MEXICO CITY (AP) — Nicaragua’s government has confiscated a prestigious Jesuit-run university alleging it was a “center of terrorism,” the college said Wednesday in announcing the latest in a series of actions by authorities against the Catholic Church and opposition figures.
The University of Central America in Nicaragua, which was a hub for 2018 protests against the regime of President Daniel Ortega, called the terrorism accusation unfounded and the seizure a blow to academia in Nicaragua.
The government did not confirm the confiscation or comment on the Jesuits’ statement.
The Jesuit order, known as the Society of Jesus, said it received a judicial order Tuesday notifying it of the confiscation. It said the government seized all the university’s property, buildings and bank accounts.
“With this confiscation, the Ortega government has buried freedom of thought in Nicaragua,” said María Asunción Moreno, who was a professor at the university until she was forced into exile in 2021.
The order quoted the government as claiming the university “operated as a center of terrorism.”
“This is a government policy that systematically violates human rights and appears to be aimed at consolidating a totalitarian state,” the Society of Jesus of Central America said in a statement.
Assistant Secretary of State for the Bureau of Western Hemisphere Affairs, Brian A. Nichols, said in a tweet that the seizure of the university “represents further erosion of democratic norms and a stifling of civic space by Ortega-Murillo,” referring to vice president and first lady Rosario Murillo.
The university, known as the UCA, has been one of the region’s most highly regarded colleges It has two large campuses with five auditoriums, engineering laboratories, a business innovation center, a library with more than 160,000 books in Spanish and English, a molecular biology center and facilites for 11 sports. Of the 200,000 university students in Nicaragua, an estimated 8,000 attend UCA.
Founded 63 years ago, UCA also houses the Institute of History of Nicaragua and Central America, which is considered the main documentation and memory center in the country, equipped with its own library, a newspaper library and valuable photographic archives.
The university’s seizure “represents further erosion of democratic norms and a stifling of civic space by Ortega-Murillo,” U.S. Assistant Secretary of State for the Bureau of Western Hemisphere Affairs, Brian A. Nichols, said in a tweet, referring to vice president and first lady Rosario Murillo.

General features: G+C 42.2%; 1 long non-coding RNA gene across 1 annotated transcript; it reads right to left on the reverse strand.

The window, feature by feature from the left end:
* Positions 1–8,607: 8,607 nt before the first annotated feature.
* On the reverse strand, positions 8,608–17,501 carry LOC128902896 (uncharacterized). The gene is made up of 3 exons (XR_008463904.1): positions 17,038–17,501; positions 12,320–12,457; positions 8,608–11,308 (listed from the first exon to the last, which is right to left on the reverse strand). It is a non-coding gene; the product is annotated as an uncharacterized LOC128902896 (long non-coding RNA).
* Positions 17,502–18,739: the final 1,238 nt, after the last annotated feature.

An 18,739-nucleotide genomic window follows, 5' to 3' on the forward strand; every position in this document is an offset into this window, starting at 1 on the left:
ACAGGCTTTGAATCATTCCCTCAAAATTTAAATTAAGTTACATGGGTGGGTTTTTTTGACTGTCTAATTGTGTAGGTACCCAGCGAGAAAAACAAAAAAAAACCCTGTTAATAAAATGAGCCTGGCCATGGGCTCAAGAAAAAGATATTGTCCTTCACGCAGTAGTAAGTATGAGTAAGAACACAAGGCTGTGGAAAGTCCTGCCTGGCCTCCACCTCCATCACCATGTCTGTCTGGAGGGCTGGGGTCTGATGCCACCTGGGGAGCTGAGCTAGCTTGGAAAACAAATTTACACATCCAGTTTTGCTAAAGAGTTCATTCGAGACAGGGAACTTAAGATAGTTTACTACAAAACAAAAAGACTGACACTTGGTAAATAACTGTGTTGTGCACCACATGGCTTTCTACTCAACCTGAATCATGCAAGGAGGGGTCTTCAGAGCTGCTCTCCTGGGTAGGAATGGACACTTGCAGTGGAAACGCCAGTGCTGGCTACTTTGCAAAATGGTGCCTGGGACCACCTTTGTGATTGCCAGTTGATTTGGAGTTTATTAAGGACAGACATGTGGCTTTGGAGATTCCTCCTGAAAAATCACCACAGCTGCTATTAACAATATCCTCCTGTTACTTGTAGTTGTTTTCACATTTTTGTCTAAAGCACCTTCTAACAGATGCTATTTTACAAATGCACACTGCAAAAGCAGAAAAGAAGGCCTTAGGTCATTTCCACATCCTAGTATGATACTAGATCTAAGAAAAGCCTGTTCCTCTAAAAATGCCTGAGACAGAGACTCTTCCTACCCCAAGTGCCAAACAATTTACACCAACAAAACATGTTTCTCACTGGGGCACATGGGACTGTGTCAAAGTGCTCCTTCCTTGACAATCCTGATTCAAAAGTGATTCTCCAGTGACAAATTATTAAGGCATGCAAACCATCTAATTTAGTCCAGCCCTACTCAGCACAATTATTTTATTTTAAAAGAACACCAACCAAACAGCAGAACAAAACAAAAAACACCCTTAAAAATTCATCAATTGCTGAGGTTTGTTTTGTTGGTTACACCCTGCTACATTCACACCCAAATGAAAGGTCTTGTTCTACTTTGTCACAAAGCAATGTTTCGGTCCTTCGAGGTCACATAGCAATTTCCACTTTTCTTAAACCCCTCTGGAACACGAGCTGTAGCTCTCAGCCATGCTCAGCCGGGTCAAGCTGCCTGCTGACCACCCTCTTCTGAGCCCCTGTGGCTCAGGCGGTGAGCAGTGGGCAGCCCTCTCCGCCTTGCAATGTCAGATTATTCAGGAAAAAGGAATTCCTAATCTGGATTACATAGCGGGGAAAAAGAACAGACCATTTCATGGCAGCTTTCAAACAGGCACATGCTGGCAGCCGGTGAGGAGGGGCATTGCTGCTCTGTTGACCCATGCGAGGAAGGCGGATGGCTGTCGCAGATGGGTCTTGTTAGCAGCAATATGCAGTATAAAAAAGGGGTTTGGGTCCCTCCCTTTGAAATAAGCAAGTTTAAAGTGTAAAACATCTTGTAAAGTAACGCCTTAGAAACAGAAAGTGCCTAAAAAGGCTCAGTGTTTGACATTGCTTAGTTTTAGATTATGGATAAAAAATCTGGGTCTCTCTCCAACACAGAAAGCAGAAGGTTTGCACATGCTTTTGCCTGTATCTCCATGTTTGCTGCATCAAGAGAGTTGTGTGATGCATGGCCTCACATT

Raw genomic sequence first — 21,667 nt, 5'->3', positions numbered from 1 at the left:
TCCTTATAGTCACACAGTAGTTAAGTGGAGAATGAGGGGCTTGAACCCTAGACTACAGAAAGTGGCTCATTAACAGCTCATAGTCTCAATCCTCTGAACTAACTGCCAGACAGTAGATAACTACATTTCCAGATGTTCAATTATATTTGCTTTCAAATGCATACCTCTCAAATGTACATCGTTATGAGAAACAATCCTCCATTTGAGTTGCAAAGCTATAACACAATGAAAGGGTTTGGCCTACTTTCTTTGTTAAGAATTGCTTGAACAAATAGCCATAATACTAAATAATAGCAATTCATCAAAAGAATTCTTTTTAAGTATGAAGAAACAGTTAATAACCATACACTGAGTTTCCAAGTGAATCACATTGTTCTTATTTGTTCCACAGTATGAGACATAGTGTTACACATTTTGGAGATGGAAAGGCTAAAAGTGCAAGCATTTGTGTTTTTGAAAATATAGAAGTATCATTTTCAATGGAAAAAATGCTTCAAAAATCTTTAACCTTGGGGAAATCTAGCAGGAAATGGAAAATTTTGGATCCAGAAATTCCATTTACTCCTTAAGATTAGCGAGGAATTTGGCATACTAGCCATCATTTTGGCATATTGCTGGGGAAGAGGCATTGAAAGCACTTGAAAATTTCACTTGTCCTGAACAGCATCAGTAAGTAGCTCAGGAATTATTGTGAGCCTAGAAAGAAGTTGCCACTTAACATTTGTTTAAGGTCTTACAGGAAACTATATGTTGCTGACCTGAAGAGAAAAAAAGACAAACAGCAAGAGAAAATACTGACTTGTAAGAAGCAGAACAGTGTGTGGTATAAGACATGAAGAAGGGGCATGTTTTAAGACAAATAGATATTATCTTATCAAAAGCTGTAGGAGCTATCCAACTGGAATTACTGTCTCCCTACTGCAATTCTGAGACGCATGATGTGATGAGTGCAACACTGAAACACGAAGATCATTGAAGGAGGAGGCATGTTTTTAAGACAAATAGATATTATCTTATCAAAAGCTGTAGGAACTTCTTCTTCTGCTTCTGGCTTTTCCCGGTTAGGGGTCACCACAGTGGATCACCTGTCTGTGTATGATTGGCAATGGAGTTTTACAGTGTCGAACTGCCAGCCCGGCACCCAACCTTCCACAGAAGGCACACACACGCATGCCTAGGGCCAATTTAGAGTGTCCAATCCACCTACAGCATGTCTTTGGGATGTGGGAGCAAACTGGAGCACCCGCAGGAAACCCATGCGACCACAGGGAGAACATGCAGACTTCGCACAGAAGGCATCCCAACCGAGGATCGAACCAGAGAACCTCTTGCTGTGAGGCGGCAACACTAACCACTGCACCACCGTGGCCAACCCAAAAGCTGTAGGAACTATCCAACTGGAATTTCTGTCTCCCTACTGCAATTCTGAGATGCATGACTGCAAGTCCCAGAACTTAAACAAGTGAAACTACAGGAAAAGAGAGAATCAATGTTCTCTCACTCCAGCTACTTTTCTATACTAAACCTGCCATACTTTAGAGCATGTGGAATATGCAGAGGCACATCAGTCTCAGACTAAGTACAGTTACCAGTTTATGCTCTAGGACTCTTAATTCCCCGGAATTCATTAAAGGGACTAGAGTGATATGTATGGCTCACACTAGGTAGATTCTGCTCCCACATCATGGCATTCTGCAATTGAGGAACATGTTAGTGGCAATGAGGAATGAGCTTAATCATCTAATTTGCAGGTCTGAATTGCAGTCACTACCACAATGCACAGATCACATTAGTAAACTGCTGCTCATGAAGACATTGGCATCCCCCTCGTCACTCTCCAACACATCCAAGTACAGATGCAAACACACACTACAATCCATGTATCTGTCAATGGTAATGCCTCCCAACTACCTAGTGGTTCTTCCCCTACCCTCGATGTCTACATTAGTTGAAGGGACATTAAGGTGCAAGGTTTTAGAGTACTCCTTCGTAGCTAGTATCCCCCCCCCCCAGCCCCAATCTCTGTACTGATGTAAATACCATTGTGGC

Since December 2021, at least 26 Nicaraguan universities have been closed and their assets seized by order of the Ortega government with a similar procedure. Seven of those were foreign institutions.
In April, the Vatican closed its embassy in Nicaragua after the country’s government proposed suspending diplomatic relations.
Two congregations of nuns, including from the Missionaries of Charity order founded by Mother Teresa, were expelled from Nicaragua last year.
The expulsions, closures and confiscations have not just targeted the church. Nicaragua has outlawed or closed more than 3,000 civic groups and non-governmental organizations.
In May, the government ordered the Nicaraguan Red Cross shut down, accusing it of “attacks on peace and stability” during antigovernment demonstrations in 2018. The local Red Cross says it just helped treat injured protesters during the protests.
In June, the government confiscated properties belonging to 222 opposition figures who were forced into exile in February after being imprisoned by Ortega’s regime.
Those taken from prison and forced aboard a flight to the United States on Feb. 9 included seven presidential hopefuls barred from running in the 2021 election, lawyers, rights activists, journalists and former members of the Sandinista guerrilla movement.
Thousands have fled into exile since Nicaraguan security forces violently put down mass antigovernment protests in 2018. Ortega says the protests were an attempted coup with foreign backing, aiming for his overthrow.